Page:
Top 7 Agriculture Products in Nigeria: Food and Money Makers

Paprika pepper farmer in Tanzania

Nigerians love to chop. The food scene is incredible. From region to region, you are apt to find a salivating local dish that will have you licking your lips and wiping your brow. The produce that forms these dishes come from local farmers and small farms scattered across the country. Nigeria boasts a rich agricultural sector that plays a vital role in its economy. The country is blessed with fertile lands, diverse climatic conditions, and a thriving agricultural industry. This article will explore the top seven agricultural products in Nigeria, highlighting their significance, unique statistics, and contributions to the nation’s economy and local farmers.

boy sitting on sack on outdoor market
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  1. Cocoa: Cocoa is a major cash crop in Nigeria, and the country ranks as the fourth-largest producer worldwide. Nigeria’s cocoa production stands at approximately 240,000 metric tons annually, contributing significantly to export revenue. Cocoa farming provides income for over 300,000 small-scale farmers, supporting their livelihoods and creating employment opportunities in rural areas.
  2. Cassava: Nigeria is the largest producer of cassava globally, accounting for about 20% of the total global production. With an annual output of over 54 million metric tons, cassava serves as a staple food and raw material for various industries. It is a vital source of income for millions of farmers across the country, and the processing of cassava into garri, starch, and flour generates employment and income.
  3. Palm Oil: Palm oil production is a significant sector in Nigeria, ranking as the largest producer in Africa and the fifth-largest globally. Nigeria produces approximately 1.03 million metric tons of palm oil annually. The industry provides jobs for over 1 million smallholder farmers and contributes to rural development. Palm oil is a valuable export commodity, earning foreign exchange for the country.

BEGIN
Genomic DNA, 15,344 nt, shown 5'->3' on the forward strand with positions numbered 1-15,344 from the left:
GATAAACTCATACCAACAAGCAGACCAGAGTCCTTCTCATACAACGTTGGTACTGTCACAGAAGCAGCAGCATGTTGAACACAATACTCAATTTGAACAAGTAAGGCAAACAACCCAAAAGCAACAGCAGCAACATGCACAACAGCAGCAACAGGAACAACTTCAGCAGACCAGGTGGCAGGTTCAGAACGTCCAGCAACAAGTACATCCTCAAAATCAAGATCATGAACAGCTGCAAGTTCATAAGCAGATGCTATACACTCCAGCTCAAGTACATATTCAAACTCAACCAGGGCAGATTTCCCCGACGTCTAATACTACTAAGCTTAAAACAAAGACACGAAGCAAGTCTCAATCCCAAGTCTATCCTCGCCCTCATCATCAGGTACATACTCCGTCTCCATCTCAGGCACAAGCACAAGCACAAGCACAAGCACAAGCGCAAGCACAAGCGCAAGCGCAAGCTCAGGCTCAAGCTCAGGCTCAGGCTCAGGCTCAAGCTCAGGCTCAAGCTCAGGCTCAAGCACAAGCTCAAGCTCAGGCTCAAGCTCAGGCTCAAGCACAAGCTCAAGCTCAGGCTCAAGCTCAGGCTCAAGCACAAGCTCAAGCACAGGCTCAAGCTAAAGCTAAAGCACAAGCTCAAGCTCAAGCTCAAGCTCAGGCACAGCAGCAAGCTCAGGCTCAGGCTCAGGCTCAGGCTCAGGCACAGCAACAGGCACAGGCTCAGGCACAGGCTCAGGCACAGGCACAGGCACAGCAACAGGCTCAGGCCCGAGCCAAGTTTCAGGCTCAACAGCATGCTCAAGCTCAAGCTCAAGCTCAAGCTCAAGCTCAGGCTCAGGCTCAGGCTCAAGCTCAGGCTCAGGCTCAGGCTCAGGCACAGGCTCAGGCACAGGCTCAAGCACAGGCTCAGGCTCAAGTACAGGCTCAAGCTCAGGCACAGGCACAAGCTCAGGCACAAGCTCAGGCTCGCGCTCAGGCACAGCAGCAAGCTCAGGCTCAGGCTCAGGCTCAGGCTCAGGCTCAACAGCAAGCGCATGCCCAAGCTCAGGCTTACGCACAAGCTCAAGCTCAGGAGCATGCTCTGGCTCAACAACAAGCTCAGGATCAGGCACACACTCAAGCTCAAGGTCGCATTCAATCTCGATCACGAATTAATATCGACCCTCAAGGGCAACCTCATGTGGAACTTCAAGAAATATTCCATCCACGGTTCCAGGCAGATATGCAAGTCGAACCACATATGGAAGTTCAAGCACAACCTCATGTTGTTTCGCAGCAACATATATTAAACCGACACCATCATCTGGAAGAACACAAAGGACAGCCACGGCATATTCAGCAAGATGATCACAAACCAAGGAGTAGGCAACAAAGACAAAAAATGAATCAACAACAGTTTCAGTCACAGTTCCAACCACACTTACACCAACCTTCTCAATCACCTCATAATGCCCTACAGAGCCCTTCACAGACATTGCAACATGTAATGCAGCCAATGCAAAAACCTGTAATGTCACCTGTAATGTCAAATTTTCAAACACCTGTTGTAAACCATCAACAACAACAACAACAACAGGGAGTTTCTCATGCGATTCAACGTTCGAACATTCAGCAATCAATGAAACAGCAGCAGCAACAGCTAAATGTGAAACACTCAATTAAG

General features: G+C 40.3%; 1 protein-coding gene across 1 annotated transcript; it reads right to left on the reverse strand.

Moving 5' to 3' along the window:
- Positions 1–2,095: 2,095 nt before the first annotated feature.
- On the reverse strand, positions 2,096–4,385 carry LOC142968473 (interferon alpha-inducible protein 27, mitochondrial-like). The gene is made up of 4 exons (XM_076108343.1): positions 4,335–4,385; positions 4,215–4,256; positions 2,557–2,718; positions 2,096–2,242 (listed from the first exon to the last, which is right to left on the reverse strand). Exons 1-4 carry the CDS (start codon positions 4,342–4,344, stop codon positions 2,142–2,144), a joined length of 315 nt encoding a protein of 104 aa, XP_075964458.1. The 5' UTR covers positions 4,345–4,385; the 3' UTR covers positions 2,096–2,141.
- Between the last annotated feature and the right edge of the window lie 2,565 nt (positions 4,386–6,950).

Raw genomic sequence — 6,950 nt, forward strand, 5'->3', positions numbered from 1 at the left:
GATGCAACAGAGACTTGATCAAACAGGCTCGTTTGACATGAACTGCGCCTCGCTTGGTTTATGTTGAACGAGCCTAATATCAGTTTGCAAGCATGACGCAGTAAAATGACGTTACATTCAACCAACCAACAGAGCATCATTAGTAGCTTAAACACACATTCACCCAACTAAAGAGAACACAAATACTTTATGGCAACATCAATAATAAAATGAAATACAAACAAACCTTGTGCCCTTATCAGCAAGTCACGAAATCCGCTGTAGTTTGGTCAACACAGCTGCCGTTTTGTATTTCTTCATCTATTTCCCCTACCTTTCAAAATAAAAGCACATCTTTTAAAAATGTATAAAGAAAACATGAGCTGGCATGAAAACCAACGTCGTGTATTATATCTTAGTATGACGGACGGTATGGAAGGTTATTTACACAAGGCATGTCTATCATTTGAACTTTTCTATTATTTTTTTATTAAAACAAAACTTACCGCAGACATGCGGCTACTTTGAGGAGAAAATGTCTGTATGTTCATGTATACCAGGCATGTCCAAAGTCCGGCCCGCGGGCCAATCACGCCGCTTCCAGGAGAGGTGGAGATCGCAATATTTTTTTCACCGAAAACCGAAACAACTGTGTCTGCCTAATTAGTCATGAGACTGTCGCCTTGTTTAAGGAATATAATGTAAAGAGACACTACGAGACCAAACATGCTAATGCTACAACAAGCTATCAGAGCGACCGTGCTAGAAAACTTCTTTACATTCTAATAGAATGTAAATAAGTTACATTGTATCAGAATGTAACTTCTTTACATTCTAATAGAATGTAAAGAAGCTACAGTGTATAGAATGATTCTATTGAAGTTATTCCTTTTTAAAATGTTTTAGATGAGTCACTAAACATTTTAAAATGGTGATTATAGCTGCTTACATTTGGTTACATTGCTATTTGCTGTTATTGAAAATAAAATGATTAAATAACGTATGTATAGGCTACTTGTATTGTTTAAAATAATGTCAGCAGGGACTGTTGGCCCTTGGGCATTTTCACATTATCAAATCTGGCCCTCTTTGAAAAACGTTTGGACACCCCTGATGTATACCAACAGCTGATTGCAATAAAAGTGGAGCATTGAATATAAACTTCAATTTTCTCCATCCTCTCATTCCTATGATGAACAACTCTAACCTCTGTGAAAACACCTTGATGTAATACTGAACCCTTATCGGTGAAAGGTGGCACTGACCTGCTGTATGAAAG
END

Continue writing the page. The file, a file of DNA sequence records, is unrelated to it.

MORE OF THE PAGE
4. Rubber: Nigeria is the third-largest producer of rubber in Africa. Rubber plantations cover vast areas, particularly in the southern part of the country. The rubber industry contributes to economic growth and provides employment for thousands of farmers. Nigeria produces around 118,000 metric tons of rubber annually, supporting local livelihoods and export earnings.
  5. Maize: Maize is a staple crop in Nigeria, serving as a vital ingredient in various food products. Nigeria is the largest producer of maize in Africa, with an annual production of over 12 million metric tons. Maize farming helps to enhance food security, provides income for farmers, and supports the growth of the livestock industry through feed production.
  6. Yam: Yam is a highly valuable crop in Nigeria and holds cultural significance in many communities. Nigeria is the largest producer of yam in the world, accounting for over 70% of global production. Annually, the country produces around 40 million metric tons of yam, making it a crucial agricultural product.
  7. Groundnut: Groundnut, also known as peanuts, is an important cash crop in Nigeria. The country is the largest producer of groundnuts in Africa, with an annual production exceeding 3 million metric tons. Groundnut farming provides income for rural farmers, encourages crop rotation, and supports the production of vegetable oil, snacks, and other food products.

The top seven agricultural products in Nigeria – cocoa, cassava, palm oil, rubber, maize, yam, and groundnut – form the backbone of the nation’s agricultural sector – but there are so many other products that are vital to Nigerians. We didn’t even mention plantain, rice, beans, greens, and livestock – don’t worry we have more articles coming to discuss these.

cassava crops in close up photography
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These products not only contribute significantly to the country’s economy through export earnings but also play a crucial role in empowering local farmers and creating employment opportunities. Supporting and investing in these agricultural industries will further drive economic growth, reduce poverty, and enhance food security in Nigeria.

Roman Kingsley

Journalist based in the United States and Nigeria, focusing on Real Estate Development and the stories emerging in and around the built environment.

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